Here's some good news that you should forward to your boss.
A study conducted in Australia found that people who engage in "Workplace Internet Leisure Browsing" (WILB) are more productive than those who don't. Workers who "surf the Internet for fun at work--within a reasonable limit of less than 20 percent of their total time in the office--are more productive by about 9 percent,"* according to the study's author, Professor Brent Coker, from the University of Melbourne's Department of Management and Marketing.
The reason that "WILB" increases productivity, he said, is that "people need to zone out for a bit to get back their concentration. Think back to when you were in class listening to a lecture--after about 20 minutes your concentration probably went right down, yet after a break your concentration was restored."
A short break, such as surfing the Internet, "enables the mind to rest itself, leading to a higher total net concentration for a day's work, and as a result, increased productivity."
But this doesn't apply to everyone. Approximately 14 percent of the sample showed signs of Internet addiction and, for them, Web surfing can decrease productivity. The more they surfed at work, the less productive they were. The reason for this, he said, "is because of an 'urge' to search the Internet. "Those that aren't addicted, don't have this urge and they surf the Internet as a reward."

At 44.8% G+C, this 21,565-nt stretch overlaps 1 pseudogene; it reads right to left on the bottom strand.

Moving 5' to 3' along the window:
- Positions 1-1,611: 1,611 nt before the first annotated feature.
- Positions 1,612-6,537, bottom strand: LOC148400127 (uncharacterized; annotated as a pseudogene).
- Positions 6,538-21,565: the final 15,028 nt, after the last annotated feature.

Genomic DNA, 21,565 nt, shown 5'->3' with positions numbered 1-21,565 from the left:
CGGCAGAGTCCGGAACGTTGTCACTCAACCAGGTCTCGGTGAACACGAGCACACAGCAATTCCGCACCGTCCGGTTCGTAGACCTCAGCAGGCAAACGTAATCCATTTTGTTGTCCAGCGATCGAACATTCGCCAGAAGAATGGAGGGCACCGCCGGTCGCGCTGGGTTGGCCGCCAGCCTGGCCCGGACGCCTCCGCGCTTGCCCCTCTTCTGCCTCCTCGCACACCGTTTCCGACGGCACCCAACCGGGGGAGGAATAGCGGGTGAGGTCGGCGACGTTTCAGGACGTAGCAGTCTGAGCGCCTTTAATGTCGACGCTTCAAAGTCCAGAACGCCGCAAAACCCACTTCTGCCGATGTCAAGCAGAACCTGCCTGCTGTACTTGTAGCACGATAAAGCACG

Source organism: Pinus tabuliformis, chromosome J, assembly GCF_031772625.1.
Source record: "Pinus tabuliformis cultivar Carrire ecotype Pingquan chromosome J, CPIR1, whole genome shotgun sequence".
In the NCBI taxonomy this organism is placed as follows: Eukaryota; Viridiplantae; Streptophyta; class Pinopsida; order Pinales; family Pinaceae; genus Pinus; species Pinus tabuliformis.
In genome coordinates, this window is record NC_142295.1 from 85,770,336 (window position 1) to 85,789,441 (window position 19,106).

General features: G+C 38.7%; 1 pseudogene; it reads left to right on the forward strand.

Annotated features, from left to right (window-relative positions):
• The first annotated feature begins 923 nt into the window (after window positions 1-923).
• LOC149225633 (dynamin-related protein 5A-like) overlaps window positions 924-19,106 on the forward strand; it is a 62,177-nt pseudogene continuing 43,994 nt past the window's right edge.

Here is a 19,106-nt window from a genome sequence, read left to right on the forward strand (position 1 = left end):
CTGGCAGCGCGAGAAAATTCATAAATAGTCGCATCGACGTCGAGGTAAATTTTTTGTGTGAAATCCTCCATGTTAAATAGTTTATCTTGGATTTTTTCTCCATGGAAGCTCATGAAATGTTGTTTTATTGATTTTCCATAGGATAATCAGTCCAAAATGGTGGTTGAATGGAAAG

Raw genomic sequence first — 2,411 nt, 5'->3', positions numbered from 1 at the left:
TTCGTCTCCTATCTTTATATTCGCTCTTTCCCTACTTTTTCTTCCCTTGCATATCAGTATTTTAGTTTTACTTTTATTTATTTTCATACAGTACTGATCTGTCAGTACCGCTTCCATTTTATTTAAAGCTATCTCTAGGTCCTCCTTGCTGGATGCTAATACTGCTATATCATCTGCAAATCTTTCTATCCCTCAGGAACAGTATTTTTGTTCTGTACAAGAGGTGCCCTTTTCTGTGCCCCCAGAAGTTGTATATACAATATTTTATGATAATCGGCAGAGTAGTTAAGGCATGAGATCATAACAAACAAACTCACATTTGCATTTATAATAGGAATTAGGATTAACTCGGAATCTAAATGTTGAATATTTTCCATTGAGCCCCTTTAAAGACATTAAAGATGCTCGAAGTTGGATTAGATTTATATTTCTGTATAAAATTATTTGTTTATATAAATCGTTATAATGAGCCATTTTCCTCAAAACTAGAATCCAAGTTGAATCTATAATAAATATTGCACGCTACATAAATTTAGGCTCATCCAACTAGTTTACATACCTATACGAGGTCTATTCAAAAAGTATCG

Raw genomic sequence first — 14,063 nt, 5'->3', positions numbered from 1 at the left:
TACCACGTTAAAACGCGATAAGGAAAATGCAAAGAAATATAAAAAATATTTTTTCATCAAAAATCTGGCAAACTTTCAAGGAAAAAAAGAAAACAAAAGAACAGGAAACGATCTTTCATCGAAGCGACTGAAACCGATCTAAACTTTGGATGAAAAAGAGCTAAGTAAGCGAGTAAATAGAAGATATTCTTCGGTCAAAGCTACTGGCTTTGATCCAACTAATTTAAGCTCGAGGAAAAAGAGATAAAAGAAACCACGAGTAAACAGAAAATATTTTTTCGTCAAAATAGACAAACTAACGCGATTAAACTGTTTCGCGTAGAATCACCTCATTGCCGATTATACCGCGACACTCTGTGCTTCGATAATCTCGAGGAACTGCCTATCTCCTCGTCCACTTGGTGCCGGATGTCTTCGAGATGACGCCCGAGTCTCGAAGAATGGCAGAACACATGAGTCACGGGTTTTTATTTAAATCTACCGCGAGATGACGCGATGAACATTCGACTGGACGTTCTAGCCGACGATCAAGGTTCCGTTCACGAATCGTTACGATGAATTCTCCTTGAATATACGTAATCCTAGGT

The study found that 70% of the 300 workers surveyed engage in "WILB." The report was released in Melbourne on April 2nd when it was still April 1st in the United States. In an email, Dr. Coker assured me that it's not an April fools joke.
I'm not sure whether the result of this Australian study applies to workers in the U.S. and other countries, but I for one have a vested interest in believing what he says. If nothing else, it's a great excuse, especially if your boss is giving you a hard time for "WILB."
*A postscript based on reader comments:
Some people have wisely questioned the researcher's math. In an exact quote from the study's author, I point out that workers who "surf the Internet for fun at work--within a reasonable limit of less than 20 percent of their total time in the office--are more productive by about 9 percent." What isn't clear is whether or not there is 9% productivity gain after accounting for up to 20% fewer hours of work. I emailed the study's author with that question and will file an update when I receive an answer.
Need even more justification to slack off? Click below to hear about it in Dr. Coker's own voice.